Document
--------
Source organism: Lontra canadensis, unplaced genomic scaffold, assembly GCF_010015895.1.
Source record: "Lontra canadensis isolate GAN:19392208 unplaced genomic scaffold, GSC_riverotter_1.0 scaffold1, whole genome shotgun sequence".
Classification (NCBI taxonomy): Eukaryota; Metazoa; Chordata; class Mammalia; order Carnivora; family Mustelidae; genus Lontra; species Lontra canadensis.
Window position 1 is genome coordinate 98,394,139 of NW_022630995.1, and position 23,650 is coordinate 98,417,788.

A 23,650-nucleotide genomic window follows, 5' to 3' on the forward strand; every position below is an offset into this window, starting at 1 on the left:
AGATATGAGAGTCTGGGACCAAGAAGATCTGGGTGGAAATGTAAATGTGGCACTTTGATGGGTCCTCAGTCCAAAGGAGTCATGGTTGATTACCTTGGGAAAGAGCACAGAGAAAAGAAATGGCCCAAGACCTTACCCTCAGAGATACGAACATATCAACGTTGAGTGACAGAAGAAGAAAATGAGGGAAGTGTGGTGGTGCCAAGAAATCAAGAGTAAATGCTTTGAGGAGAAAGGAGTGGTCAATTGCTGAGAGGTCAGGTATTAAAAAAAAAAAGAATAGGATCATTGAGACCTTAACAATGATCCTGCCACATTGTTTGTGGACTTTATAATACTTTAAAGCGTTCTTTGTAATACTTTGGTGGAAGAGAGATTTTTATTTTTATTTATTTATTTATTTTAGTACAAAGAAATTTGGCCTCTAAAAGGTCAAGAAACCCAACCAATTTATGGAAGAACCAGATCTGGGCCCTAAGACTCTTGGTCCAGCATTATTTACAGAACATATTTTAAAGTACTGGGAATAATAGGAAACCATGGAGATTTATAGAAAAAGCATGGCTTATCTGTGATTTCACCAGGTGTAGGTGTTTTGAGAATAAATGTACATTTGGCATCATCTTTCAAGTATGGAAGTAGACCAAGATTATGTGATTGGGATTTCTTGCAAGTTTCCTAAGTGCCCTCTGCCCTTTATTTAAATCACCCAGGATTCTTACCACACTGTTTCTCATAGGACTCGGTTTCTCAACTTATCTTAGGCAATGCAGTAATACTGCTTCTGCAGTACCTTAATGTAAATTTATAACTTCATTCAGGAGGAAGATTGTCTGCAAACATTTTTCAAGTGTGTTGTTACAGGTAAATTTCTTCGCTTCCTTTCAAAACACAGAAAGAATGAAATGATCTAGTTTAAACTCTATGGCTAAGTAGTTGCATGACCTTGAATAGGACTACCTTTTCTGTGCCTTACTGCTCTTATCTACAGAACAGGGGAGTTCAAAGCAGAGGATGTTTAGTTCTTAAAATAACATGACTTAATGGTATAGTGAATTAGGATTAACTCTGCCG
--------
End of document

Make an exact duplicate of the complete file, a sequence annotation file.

Source organism: Lontra canadensis, unplaced genomic scaffold, assembly GCF_010015895.1.
Source record: "Lontra canadensis isolate GAN:19392208 unplaced genomic scaffold, GSC_riverotter_1.0 scaffold1, whole genome shotgun sequence".
Classification (NCBI taxonomy): Eukaryota; Metazoa; Chordata; class Mammalia; order Carnivora; family Mustelidae; genus Lontra; species Lontra canadensis.
Window position 1 is genome coordinate 98,394,139 of NW_022630995.1, and position 23,650 is coordinate 98,417,788.

A 23,650-nucleotide genomic window follows, 5' to 3' on the forward strand; every position below is an offset into this window, starting at 1 on the left:
AGATATGAGAGTCTGGGACCAAGAAGATCTGGGTGGAAATGTAAATGTGGCACTTTGATGGGTCCTCAGTCCAAAGGAGTCATGGTTGATTACCTTGGGAAAGAGCACAGAGAAAAGAAATGGCCCAAGACCTTACCCTCAGAGATACGAACATATCAACGTTGAGTGACAGAAGAAGAAAATGAGGGAAGTGTGGTGGTGCCAAGAAATCAAGAGTAAATGCTTTGAGGAGAAAGGAGTGGTCAATTGCTGAGAGGTCAGGTATTAAAAAAAAAAAGAATAGGATCATTGAGACCTTAACAATGATCCTGCCACATTGTTTGTGGACTTTATAATACTTTAAAGCGTTCTTTGTAATACTTTGGTGGAAGAGAGATTTTTATTTTTATTTATTTATTTATTTTAGTACAAAGAAATTTGGCCTCTAAAAGGTCAAGAAACCCAACCAATTTATGGAAGAACCAGATCTGGGCCCTAAGACTCTTGGTCCAGCATTATTTACAGAACATATTTTAAAGTACTGGGAATAATAGGAAACCATGGAGATTTATAGAAAAAGCATGGCTTATCTGTGATTTCACCAGGTGTAGGTGTTTTGAGAATAAATGTACATTTGGCATCATCTTTCAAGTATGGAAGTAGACCAAGATTATGTGATTGGGATTTCTTGCAAGTTTCCTAAGTGCCCTCTGCCCTTTATTTAAATCACCCAGGATTCTTACCACACTGTTTCTCATAGGACTCGGTTTCTCAACTTATCTTAGGCAATGCAGTAATACTGCTTCTGCAGTACCTTAATGTAAATTTATAACTTCATTCAGGAGGAAGATTGTCTGCAAACATTTTTCAAGTGTGTTGTTACAGGTAAATTTCTTCGCTTCCTTTCAAAACACAGAAAGAATGAAATGATCTAGTTTAAACTCTATGGCTAAGTAGTTGCATGACCTTGAATAGGACTACCTTTTCTGTGCCTTACTGCTCTTATCTACAGAACAGGGGAGTTCAAAGCAGAGGATGTTTAGTTCTTAAAATAACATGACTTAATGGTATAGTGAATTAGGATTAACTCTGCCG